NFPs Cautious on National Commissioner for Children and Young People
18 April 2012 at 12:07 pm
Australia’s leading children and youth focused organisations have cautiously welcomed the Government’s plan to establish a National Commissioner for Children and Young People announced yesterday.
“The need for a national approach to children that focuses on delivering outcomes is well overdue. We’ve been calling for a National Commissioner for over twenty years,” said James McDougall the Director of Advocacy at Save the Children.
“This is an important first step to deliver a structure which ensures accountability and looks at creating a level playing field for Australia’s most disadvantaged children.”
However, children and youth organisations have warned that the position is only tenable if it is adequately resourced.
Andrew Cummings, Executive Director of the Australian Youth Affairs Coalition said: “A National Commissioner for Children and Young People can help to significantly improve the lives of all young people in Australia, but only if given the powers and resources to fulfil its mandate.”
AYAC, the Australia Research Alliance for Children and Youth (ARACY), Save the Children, UNICEF and UnitingCare Australia are concerned that without proper investment, the office may be funded to fail.
Dr Lance Emerson, CEO of ARACY said: “The funding of the National Commission needs to be seen in light of the consequential benefits to children and young people here and now, as well as in terms of the future productivity of Australia. Data from Canada shows GDP growth of 1% can be achieved for every 1% reduction in child vulnerability."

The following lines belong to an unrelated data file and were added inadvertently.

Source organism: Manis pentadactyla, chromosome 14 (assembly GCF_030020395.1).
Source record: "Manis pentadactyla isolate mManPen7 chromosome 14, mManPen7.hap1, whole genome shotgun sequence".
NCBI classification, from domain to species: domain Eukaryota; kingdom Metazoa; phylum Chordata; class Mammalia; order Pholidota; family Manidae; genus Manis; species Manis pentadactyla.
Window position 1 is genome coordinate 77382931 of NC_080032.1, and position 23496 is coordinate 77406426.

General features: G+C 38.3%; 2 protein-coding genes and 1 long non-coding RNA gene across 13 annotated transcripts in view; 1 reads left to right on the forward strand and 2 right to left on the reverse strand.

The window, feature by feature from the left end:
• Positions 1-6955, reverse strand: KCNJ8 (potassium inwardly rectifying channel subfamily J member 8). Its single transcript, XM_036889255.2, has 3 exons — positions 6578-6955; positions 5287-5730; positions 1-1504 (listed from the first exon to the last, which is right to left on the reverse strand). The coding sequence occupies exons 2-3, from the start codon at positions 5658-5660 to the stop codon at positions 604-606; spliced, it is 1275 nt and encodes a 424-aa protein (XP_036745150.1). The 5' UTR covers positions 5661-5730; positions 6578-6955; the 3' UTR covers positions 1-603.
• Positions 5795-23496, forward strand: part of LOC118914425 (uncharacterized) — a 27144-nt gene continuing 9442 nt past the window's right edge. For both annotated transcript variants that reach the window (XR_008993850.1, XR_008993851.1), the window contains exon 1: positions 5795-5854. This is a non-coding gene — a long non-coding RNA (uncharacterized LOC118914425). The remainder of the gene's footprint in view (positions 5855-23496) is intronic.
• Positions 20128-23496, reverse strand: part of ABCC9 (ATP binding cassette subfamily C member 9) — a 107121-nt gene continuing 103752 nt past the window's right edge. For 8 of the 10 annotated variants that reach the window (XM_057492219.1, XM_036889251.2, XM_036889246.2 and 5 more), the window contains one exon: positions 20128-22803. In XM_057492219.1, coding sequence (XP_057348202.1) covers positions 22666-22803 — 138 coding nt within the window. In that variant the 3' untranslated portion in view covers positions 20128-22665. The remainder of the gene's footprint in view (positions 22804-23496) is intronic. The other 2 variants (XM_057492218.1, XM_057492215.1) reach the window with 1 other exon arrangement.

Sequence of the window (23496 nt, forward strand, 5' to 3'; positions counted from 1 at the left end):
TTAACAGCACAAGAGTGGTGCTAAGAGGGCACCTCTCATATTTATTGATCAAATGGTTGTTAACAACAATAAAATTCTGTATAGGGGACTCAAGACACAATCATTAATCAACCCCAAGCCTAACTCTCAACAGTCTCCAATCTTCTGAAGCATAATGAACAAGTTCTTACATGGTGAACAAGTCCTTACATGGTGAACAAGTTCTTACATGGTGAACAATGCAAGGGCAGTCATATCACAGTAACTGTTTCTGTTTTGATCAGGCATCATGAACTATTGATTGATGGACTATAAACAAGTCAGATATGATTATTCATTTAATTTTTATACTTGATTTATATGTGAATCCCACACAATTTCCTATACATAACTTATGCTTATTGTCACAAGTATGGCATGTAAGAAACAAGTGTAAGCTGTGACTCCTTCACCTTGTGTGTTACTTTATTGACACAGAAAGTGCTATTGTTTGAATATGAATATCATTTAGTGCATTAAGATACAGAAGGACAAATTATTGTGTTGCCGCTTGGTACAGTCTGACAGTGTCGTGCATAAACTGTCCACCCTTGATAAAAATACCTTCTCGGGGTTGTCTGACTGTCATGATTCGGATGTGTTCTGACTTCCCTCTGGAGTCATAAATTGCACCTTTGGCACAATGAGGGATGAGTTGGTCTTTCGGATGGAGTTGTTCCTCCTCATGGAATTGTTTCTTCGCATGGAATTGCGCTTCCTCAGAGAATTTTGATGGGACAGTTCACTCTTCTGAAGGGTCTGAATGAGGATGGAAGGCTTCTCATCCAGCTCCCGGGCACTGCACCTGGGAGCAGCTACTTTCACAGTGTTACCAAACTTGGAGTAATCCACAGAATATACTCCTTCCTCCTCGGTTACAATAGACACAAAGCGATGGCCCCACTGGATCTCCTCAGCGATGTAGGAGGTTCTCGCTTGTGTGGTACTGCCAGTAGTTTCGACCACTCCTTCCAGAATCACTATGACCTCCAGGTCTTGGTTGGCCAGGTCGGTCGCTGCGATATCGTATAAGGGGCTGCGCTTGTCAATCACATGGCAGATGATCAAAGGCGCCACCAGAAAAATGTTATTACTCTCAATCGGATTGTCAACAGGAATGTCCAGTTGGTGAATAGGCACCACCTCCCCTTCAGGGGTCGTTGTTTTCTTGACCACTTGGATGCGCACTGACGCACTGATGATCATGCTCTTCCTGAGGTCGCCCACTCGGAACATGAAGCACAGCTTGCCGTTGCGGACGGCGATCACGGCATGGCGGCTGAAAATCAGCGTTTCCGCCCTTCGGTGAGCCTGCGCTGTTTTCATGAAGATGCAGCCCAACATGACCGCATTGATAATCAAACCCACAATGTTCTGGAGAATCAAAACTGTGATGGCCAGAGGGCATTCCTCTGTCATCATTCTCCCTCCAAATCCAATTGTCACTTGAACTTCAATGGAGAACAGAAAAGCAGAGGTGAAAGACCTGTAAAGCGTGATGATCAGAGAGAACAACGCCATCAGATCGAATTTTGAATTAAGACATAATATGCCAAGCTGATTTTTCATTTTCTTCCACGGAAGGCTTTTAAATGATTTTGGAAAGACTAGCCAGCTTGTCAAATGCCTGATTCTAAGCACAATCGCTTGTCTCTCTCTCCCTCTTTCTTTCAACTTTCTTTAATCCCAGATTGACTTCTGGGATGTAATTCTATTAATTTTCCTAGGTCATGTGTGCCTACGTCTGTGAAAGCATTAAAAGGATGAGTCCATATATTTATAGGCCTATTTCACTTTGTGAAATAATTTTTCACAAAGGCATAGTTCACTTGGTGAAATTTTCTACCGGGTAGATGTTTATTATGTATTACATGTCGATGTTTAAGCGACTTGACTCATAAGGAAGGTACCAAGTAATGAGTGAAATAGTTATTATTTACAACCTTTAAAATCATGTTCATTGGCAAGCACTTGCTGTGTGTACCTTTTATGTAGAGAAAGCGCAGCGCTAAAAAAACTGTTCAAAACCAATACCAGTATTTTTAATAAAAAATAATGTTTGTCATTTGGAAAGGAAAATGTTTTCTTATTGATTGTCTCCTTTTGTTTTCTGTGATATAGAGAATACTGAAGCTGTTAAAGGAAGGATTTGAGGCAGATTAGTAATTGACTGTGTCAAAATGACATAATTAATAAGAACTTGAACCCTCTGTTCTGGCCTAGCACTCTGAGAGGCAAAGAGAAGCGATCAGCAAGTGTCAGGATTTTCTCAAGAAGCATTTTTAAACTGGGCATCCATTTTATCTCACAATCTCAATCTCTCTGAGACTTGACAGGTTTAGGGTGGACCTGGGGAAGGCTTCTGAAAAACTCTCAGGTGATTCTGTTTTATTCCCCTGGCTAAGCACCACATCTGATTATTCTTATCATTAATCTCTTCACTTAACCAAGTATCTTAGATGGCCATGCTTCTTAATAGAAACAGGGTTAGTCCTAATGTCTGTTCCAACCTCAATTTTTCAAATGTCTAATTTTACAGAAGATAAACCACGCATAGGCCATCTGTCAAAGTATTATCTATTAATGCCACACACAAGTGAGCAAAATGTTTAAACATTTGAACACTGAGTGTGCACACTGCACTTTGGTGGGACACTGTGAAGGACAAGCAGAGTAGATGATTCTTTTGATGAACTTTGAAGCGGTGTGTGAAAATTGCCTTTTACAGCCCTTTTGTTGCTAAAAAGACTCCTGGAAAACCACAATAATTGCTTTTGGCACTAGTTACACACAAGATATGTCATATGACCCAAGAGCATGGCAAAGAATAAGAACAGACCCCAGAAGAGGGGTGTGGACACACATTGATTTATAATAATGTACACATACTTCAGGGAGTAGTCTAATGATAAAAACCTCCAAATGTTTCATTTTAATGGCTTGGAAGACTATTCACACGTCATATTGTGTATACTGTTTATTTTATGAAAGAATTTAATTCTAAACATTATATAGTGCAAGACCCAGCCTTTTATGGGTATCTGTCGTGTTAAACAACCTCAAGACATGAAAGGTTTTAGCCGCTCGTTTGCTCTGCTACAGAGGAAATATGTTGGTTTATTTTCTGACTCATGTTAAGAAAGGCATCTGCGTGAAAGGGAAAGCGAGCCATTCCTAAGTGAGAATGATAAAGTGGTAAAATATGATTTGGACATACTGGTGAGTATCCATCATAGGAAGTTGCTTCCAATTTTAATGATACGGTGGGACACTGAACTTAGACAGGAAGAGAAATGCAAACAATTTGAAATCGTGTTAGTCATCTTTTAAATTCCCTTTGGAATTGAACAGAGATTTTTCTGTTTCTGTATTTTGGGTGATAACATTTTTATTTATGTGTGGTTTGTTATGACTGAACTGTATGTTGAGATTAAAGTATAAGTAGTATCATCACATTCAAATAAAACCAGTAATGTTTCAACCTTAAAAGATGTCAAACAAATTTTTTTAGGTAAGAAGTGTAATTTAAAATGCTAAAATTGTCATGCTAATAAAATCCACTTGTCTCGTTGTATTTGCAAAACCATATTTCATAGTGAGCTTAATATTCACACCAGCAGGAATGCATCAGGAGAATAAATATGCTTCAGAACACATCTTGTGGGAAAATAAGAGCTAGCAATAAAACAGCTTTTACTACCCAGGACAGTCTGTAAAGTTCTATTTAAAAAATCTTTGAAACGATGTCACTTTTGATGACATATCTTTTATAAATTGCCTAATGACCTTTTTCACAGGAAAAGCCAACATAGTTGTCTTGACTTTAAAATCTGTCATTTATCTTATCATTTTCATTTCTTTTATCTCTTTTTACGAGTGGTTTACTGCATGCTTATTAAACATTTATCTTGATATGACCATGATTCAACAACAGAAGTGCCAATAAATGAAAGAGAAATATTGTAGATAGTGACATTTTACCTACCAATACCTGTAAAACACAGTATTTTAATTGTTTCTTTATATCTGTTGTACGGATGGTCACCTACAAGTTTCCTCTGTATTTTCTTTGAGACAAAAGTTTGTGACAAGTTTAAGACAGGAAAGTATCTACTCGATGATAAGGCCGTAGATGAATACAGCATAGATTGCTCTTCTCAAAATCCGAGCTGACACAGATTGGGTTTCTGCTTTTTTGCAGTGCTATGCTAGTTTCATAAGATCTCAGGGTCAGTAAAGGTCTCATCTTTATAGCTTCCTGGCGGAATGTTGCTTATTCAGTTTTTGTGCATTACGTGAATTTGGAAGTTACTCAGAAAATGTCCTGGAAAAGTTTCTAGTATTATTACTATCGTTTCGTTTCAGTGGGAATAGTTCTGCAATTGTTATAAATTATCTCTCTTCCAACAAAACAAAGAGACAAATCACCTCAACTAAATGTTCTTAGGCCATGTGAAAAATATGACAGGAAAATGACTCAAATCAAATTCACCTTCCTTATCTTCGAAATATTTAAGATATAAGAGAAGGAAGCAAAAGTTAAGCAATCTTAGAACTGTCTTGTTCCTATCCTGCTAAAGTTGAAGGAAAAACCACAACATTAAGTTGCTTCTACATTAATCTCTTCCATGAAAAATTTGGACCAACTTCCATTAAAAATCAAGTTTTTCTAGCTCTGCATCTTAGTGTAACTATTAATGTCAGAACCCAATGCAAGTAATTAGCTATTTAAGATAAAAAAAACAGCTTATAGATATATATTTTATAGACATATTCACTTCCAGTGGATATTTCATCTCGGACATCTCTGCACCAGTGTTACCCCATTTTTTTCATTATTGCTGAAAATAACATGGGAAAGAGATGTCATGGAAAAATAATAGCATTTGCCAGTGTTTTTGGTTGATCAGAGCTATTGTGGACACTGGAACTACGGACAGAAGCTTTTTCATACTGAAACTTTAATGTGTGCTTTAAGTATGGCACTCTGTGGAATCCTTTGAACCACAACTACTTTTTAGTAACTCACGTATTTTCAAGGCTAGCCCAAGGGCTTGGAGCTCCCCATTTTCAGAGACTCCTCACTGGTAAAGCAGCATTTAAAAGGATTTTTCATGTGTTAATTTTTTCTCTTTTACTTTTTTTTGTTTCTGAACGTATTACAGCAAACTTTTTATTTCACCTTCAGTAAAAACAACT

“Investment in a National Commissioner is a fiscally responsible move to facilitate greater coordination, accountability and efficiency across all levels of government.”
Lin Hatfield Dodds from UnitingCare Australia said: “In response to the Discussion Paper on a National Children’s Commissioner released by the Federal Government in December 2011, the non-government sector developed a position paper that outlined the principles, role and powers of a Commissioner, that was agreed by thirty five organisations.”
Norman Gillespie, CEO from UNICEF Australia stated: “We need bipartisan support for the role to ensure that the outcomes for children are effective. We don’t want children’s futures to be used for political points scoring. We call on all politicians to support a properly resourced Commission on budget night.”
The NGO position paper is available to download.